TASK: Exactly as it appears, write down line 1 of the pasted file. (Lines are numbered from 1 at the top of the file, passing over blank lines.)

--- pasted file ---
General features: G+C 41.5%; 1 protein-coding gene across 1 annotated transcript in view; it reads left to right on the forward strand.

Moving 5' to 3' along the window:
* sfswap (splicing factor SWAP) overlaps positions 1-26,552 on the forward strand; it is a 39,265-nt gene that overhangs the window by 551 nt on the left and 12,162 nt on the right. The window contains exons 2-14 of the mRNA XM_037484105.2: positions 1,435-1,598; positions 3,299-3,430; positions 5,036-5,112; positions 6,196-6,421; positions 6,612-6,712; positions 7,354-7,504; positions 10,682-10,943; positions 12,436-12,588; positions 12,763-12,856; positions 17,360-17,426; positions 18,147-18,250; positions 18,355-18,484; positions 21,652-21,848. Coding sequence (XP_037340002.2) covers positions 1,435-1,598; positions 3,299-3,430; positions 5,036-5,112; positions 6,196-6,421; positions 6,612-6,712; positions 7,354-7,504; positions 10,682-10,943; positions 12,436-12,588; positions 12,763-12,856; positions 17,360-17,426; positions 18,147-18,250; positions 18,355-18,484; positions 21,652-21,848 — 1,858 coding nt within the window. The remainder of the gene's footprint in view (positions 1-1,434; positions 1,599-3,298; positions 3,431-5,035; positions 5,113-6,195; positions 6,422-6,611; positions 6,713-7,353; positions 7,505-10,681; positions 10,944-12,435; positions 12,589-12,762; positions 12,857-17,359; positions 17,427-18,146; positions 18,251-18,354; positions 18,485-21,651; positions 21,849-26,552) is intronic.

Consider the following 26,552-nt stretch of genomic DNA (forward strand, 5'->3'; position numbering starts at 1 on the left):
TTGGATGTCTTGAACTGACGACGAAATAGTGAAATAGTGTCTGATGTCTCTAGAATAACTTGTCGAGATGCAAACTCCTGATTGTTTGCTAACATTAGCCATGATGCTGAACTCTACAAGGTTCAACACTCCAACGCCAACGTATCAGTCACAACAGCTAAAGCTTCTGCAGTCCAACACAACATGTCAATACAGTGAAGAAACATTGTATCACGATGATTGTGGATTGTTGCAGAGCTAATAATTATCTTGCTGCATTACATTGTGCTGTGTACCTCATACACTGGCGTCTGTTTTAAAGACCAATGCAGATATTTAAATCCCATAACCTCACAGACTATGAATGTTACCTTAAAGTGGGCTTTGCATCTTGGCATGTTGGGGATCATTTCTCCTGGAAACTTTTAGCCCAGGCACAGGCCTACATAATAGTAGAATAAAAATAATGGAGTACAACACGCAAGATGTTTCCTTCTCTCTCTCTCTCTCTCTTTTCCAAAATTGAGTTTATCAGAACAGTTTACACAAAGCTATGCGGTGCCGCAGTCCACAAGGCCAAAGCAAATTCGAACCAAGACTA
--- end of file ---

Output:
General features: G+C 41.5%; 1 protein-coding gene across 1 annotated transcript in view; it reads left to right on the forward strand.